Kissimmee River Restoration Project Progresses
The Kissimmee River Restoration project, one of the many ongoing projects currently underway by the U.S. Army Corps of Engineers in partnership with the South Florida Water Management District, aimed to restore America’s Everglades, is moving ahead.
The U.S. Army Corps of Engineers’ Jacksonville District said in its latest announcement that they are advising boaters to use extreme caution when navigating in the Kissimmee River Restoration Project Area near the C-38 Canal to the east of Hidden Acres Estates.
Draft depths are extremely shallow in the area causing it to be non-navigable by most vessels.
“We are working to address this issue as soon as possible,” said Trisston Brown, Corps of Engineers senior project manager.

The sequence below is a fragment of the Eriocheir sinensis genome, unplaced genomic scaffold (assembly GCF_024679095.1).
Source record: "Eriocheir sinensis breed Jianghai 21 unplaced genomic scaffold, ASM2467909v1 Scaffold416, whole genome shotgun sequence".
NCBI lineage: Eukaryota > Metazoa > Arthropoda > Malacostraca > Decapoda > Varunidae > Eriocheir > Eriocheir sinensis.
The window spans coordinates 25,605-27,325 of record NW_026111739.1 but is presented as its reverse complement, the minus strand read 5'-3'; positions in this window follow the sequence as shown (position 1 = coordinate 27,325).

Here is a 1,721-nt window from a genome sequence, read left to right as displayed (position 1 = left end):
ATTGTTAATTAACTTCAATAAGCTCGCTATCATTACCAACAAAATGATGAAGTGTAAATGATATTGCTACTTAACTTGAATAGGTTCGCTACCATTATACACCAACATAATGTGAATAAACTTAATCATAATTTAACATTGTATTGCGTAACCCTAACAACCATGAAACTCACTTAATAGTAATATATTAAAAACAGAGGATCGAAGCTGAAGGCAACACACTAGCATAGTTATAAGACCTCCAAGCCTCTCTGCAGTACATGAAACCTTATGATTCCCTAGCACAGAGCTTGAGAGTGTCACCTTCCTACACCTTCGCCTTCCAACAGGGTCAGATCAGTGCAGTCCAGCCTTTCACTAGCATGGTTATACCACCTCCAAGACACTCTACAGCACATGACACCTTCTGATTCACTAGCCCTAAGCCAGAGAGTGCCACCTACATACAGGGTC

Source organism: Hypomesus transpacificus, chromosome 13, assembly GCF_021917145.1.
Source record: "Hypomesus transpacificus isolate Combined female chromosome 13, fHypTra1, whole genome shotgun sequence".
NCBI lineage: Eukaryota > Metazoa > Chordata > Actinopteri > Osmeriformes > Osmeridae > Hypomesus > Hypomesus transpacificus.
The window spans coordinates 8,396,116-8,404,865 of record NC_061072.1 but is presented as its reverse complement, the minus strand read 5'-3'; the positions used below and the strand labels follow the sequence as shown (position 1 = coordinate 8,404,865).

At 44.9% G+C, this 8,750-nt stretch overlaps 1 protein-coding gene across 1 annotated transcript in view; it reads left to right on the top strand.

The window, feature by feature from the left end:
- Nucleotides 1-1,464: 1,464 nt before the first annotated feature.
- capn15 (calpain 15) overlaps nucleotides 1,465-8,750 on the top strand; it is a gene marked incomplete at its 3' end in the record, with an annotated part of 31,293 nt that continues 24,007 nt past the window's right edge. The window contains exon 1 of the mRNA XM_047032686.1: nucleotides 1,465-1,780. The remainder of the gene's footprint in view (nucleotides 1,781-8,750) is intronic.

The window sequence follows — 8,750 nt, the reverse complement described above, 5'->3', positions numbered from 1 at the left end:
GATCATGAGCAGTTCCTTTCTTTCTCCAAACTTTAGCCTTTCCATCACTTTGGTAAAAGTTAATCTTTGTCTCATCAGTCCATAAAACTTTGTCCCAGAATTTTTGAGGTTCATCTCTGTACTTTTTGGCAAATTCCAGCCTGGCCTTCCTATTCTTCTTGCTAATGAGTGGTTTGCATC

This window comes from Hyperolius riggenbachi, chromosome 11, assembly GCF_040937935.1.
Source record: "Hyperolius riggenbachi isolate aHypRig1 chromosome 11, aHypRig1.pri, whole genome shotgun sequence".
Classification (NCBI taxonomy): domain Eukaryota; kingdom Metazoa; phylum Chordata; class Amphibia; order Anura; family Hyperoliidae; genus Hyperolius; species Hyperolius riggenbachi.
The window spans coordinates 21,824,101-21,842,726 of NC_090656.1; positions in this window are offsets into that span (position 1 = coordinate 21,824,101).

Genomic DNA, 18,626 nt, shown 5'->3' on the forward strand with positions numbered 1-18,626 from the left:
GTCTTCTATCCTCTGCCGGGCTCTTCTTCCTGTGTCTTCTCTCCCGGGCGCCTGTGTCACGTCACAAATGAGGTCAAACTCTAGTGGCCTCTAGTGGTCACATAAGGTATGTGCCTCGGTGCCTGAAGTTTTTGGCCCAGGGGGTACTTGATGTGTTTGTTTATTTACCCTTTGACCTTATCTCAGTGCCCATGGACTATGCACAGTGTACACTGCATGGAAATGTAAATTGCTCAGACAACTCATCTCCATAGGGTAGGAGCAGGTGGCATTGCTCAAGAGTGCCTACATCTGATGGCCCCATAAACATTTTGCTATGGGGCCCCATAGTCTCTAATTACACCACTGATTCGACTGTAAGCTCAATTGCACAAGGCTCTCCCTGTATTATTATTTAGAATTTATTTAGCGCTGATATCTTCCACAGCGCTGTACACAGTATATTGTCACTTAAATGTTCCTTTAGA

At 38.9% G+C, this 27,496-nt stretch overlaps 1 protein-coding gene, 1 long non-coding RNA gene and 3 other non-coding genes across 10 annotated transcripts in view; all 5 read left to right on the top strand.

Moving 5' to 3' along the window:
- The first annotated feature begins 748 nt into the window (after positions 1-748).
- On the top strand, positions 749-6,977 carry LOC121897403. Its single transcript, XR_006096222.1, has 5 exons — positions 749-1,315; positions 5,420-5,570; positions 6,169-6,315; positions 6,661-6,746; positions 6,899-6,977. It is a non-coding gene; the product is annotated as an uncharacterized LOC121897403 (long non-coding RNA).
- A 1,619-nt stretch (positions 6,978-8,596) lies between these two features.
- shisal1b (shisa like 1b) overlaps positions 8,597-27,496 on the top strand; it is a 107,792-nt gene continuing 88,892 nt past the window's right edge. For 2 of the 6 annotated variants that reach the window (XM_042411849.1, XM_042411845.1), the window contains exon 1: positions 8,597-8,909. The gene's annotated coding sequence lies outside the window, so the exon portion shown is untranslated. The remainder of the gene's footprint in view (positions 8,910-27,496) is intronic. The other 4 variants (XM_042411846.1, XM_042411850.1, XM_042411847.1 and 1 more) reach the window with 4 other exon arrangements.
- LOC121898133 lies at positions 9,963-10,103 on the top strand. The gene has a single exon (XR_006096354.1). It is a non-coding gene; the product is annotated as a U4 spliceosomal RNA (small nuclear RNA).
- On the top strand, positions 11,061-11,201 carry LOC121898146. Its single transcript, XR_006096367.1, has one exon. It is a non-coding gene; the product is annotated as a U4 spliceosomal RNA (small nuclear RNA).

During 2017’s Hurricane Irma, a large volume of spoil material from Reach 3 of the Kissimmee River Restoration Project was washed into the remnant channel near the C-38 canal. Investigative surveys are scheduled and a construction contract to remedy the shoaling issue will begin shortly after surveys are completed.
Once completed, the Kissimmee River Restoration project will restore the channelized river back to its natural meandering pattern and provide 130,000 acre-feet of natural floodplain storage.
This will slow the flow of water from the Kissimmee Basin into Lake Okeechobee, thereby slowing down the rise in the lake that often results in high-volume discharges to the Caloosahatchee and St. Lucie estuaries, said USACE.
To date, continuous flow has been restored to 28 miles of the Kissimmee River.